• Disable “HTTP and mixed content are unsafe” and “TLS/1.0 and TLS/1.1 are deprecated” nags.
  • Skip SmartScreen checks for the Intranet.
  • Allow ClickOnce/DirectInvoke/Auto-opening Downloads from the Intranet without a prompt. Previously, Edge (Spartan)/IE respected the FTA_OpenIsSafe bit in the EditFlags for the application.manifest progid if-and-only-if the download source was in the Intranet/Trusted Sites Zone.
  • Allow launching application protocols from the Intranet without a prompt.
  • Drop all Referers when navigating from the Intranet to the Internet; leave Referers alone when browsing the Intranet.
  • Internet Explorer and legacy Edge will automatically send your client certificate to Intranet sites that ask for it. The AutoSelectCertificateForUrls policy permits Edge to send a client certificate to specified sites without a prompt, but this policy requires the administrator to manually list the sites.
  • Block all (or most) extensions from touching Intranet pages to reduce the threat of data leaks.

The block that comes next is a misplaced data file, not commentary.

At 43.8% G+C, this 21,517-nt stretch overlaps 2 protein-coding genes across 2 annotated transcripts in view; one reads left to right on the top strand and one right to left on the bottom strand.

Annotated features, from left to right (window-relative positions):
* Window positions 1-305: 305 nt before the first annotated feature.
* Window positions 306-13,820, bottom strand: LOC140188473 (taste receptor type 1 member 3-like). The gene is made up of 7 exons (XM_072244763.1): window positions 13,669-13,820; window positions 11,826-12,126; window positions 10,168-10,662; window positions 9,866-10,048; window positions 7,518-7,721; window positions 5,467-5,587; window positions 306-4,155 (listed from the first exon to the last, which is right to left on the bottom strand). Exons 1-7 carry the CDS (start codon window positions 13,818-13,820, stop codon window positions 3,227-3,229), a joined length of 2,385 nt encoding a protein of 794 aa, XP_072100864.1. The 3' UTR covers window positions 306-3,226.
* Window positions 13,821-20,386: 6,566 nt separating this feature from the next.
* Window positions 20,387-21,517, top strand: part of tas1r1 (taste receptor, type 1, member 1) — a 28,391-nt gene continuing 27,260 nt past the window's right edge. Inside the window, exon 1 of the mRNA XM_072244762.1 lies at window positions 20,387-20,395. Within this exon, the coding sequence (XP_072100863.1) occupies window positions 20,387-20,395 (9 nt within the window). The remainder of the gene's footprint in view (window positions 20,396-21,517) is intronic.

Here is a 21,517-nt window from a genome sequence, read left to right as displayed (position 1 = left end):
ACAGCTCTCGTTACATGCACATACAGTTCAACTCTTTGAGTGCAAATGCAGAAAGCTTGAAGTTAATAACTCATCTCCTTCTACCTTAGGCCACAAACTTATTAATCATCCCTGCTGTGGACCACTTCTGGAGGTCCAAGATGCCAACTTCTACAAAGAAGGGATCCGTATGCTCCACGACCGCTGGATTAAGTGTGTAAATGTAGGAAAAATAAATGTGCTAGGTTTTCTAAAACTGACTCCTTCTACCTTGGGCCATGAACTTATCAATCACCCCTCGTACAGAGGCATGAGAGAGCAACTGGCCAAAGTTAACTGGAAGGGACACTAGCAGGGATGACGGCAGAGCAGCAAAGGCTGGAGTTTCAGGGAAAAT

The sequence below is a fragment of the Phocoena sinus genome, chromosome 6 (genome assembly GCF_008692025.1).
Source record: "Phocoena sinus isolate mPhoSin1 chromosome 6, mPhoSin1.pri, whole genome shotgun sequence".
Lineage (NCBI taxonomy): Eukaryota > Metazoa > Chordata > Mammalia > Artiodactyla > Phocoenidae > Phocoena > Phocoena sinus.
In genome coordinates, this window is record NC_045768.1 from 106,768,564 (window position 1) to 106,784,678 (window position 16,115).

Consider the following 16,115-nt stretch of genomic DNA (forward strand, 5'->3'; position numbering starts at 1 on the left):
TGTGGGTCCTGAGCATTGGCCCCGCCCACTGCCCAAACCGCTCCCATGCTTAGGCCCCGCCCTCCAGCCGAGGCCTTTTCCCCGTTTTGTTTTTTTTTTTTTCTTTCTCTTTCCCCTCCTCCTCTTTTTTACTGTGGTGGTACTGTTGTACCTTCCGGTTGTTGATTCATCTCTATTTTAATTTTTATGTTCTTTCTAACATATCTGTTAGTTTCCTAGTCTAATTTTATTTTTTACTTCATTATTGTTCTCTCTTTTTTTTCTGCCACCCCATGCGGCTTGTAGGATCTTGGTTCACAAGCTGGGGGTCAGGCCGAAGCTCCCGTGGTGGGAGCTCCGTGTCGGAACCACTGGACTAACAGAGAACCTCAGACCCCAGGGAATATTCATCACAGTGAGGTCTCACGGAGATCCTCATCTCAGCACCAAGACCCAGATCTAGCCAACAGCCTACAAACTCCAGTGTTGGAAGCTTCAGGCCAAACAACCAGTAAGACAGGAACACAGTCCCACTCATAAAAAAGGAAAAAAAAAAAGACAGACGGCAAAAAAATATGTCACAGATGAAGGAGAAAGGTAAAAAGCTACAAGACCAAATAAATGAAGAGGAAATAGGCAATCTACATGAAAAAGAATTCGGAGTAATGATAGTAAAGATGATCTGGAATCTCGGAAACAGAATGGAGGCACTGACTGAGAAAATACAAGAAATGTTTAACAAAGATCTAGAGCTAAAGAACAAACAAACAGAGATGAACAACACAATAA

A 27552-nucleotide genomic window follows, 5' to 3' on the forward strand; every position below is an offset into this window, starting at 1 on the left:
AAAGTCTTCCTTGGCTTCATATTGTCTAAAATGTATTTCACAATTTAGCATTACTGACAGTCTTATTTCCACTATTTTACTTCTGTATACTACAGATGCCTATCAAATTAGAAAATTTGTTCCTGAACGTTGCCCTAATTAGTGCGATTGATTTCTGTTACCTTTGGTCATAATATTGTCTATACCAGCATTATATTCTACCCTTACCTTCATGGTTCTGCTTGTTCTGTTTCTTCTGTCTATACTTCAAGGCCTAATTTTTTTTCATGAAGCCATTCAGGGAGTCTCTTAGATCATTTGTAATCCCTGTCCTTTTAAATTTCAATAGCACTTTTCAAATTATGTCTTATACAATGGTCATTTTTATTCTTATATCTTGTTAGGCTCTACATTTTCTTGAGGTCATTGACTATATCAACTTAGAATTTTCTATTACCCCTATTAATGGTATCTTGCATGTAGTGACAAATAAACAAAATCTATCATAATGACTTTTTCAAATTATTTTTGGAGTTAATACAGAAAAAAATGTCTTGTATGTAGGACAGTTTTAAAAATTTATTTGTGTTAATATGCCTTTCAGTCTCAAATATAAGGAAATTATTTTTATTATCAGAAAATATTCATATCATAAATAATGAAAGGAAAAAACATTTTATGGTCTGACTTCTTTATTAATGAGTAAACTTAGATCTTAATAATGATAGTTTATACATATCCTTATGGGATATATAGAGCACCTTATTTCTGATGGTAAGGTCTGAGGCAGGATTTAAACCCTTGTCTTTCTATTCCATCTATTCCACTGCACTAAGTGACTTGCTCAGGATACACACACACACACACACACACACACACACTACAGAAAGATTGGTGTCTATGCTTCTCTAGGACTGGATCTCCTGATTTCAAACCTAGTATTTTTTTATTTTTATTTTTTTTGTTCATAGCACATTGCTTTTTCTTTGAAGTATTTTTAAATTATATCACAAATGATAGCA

• Guide all Intranet navigations into an appropriate profile or container (a la Detangle).
  • Upstream, there’s a longstanding desire to help protect intranets/local machine from cross-site-request-forgery attacks; blocking loads and navigations of private resources from the Internet Zone is somewhat simpler than blocking them from Intranet Sites.

At present, only AutoSelectCertificateForUrls, manual cookie controls, and mixed content nags support policy-pushed site lists, but their list syntax doesn’t have any concept of “Intranet” (dotless hosts, hosts that bypass proxy).